A couple of years ago a woman about to board a flight tweeted out what she thought was an ironic “joke” and then obediently turned off her phone. When she disembarked some hours later, Justine Sacco discovered that she had become one of the most hated women on the planet, and had lost her job, to boot. She had been, effectively, un-personed—her whole life, and her humanity, defined by a bad joke.
Her story was recalled recently by a writer who admits he had taken no small measure of glee in his contributions to this woman’s diminishment until he himself experienced a fast take-down by the righteous mob that is social media. Publishing under a pseudonym, the now un-personed person writes: “I once had a well paid job in what might be described as the social justice industry. Then I upset the wrong person, and within a short window of time, I was considered too toxic for my employer’s taste.”
Unhireable in his profession, the fellow currently delivers food for a living, and he is making the best of it: “It’s honest work, and it’s led me to rediscover how to interact with people in the real world. I am a kinder and more respectful person now that I’m not regularly on social media attacking people for not being ‘kind’ and ‘respectful.’”
There isn’t a person alive who has not misspoken and said stupid or clumsy things. There isn’t a person alive who hasn’t tongue-tripped over their own big feet, offering up something spectacularly off-key while thinking themselves clever. It’s one of those human things that should, in a rightly-ordered world, remind us of our commonality and our myriad imperfections. Recalling that tomorrow we might be the one to misspeak should incline us toward offering second chances, particularly if a gaffe has been straight-up owned and an apology made.
It’s really not hard for scandalized or offended people to say, “We all screw up once in a while.” In truth, it costs us nothing to offer even a grudging, “Well, alright, but please do better.”
Increasingly though, those words of mercy go un-uttered, especially in media. A misspeak, a bad joke, a thoughtless remark, or a moment of rank stupidity, whether uttered privately in a meeting or thrown into the detritus that is social media, is now an unforgivable action requiring the surrender of one’s livelihood. One’s name must become anathema among the scalp-collecting mobs and the capricious arbiters of acceptable social discourse who incite them.
Recently I wrote about the unsoundness of silencing hate, and some people were unhappy with it, insisting that all hateful speech must be silenced, and with requisite shaming. Lest their stupid utterances become contagious, designated haters must live apart from clean and decent society, cast out from among us like the lepers of old, “unclean, unclean.”
The problem is, at some point, every one of us will say something terrible, either because we’ve misjudged a “joke,” or because while trying to make a point we find the clumsiest, most inept way to do it (“That guy uses [insert terrible, hurtful word], but I never would,” comes to mind), or because we’re simply weary and flapping our gums when we are too brain-fogged to do it sensibly and responsibly.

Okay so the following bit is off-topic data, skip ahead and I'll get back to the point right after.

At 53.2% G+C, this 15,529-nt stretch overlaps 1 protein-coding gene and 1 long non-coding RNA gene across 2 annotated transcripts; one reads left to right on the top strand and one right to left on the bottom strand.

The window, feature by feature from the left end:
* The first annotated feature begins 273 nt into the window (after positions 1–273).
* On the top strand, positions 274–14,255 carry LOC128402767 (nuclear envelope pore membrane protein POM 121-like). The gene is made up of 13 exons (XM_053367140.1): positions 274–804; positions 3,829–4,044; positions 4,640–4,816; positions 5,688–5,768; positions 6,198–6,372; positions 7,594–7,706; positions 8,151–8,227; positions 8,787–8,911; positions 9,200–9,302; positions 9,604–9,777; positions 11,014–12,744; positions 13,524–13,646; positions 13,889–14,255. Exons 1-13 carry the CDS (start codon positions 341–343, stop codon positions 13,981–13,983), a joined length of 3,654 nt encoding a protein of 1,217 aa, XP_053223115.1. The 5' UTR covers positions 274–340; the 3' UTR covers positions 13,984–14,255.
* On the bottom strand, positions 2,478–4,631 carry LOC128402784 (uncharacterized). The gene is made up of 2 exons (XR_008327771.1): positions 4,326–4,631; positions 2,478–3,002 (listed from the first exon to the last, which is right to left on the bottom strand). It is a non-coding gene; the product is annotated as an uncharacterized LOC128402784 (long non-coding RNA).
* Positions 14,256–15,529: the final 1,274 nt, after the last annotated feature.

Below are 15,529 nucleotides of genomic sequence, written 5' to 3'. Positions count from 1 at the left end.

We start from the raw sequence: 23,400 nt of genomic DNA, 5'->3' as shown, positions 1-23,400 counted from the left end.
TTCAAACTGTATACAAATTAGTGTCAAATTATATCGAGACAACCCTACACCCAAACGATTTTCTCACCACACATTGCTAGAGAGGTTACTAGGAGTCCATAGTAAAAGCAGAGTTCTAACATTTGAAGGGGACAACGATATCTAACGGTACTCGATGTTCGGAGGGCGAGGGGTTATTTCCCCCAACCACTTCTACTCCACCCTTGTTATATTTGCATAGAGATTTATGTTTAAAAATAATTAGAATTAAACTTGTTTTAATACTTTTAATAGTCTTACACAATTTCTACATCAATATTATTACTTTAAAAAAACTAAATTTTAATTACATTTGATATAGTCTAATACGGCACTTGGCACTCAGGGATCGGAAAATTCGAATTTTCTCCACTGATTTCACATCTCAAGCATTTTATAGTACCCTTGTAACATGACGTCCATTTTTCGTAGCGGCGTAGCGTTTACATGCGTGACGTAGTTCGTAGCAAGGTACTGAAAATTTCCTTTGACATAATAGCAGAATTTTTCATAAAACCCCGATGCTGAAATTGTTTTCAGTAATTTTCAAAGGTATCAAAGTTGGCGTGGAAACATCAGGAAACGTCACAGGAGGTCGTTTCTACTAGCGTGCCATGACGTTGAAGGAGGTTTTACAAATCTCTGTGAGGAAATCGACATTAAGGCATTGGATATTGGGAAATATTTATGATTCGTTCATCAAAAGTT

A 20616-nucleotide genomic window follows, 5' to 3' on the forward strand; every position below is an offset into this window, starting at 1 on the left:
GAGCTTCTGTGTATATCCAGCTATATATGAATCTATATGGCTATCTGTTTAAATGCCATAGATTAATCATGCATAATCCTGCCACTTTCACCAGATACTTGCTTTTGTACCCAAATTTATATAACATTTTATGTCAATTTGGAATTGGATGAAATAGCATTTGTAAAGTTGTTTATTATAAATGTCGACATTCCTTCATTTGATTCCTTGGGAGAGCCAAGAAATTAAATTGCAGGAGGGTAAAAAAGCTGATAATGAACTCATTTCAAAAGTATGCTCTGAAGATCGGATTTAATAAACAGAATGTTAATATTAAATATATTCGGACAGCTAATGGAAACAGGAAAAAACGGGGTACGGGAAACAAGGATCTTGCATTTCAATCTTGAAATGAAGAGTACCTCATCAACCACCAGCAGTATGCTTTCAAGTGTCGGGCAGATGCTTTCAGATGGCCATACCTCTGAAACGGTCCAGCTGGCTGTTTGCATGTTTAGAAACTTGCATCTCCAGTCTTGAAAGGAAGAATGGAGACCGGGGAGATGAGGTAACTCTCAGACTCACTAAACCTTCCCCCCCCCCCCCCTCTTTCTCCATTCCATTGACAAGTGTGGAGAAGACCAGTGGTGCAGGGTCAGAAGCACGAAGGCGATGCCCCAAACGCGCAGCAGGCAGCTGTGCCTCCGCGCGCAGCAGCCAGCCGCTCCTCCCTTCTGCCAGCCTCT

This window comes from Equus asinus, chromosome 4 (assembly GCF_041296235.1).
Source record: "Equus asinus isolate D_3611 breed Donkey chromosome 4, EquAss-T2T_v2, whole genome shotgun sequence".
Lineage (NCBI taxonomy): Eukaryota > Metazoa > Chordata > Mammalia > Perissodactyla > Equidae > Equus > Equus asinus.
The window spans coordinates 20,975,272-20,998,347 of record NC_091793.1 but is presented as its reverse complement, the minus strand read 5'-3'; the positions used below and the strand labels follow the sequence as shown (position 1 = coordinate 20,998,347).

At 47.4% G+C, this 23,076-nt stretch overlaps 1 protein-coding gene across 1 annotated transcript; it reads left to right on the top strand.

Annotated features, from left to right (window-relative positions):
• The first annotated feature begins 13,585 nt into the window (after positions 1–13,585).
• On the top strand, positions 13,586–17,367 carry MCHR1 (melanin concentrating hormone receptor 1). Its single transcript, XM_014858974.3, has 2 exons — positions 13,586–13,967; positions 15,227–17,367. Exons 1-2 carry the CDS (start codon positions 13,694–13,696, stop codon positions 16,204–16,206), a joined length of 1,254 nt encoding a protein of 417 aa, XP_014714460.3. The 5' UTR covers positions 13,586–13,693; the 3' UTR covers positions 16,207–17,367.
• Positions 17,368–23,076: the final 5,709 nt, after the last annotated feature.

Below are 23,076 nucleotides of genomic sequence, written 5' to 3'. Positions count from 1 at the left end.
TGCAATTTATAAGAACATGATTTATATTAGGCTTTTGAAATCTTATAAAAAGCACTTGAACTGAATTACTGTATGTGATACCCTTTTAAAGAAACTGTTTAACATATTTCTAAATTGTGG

When that happens, we are grateful for the people around us who are able to think, “Egad, there but for the grace of God go I…” and offer a word of fraternal correction (or even better, ask, “Are you okay?”) and then let the matter drop. They are models of a mercy become all too rare in this angry, perpetually-offended age.
Recently, a good friend of mine found herself being very poorly described within a publication that probably should have known better, but possibly did not. My friend, a writer who is exacting in her own language and speech and quite reasonably expects accuracy from others in media, wrote a polite correction to the site, but was still fuming interiorly until she considered:
- The error was probably made not from malice but mere ignorance.
- In making her correction she had been given an opportunity to share knowledge that many may not have.
- The offensive-giving words became, in effect, a chance to shine a charitable light on things, rather than spew more darkness into the world.
- It cost her nothing at all to make a merciful move over the angry one, and she felt the better for it.
I know, it all sounds a simplistic rule: Take a moment; consider the motive; choose the more merciful response.
The thing is, though, sometimes the “simple” ideas and actions prove the most difficult to conform to, or to habituate. Developing a habit of mercy is challenging, because it requires the suppression of our bossy, yapping egos which demand capitulation to what we see as righteousness. We want the pound of flesh; we feel powerful as we take it with a Hamletian scream, “Oh, vengeance!”
The absence of a merciful instinct in society should trouble us greatly. It suggests a diminishment of Christian influence that is being replaced by something else. If Christ can come to us disguised as the poor, or the marginalized, or the meek and foolish, there is no reason why anti-Christ cannot show up disguised as merciless social fury.
Mercy begets mercy and, as the gentleman now delivering sushi and pizza warns, eventually we will all have a turn in needing a little.
Practice makes perfect.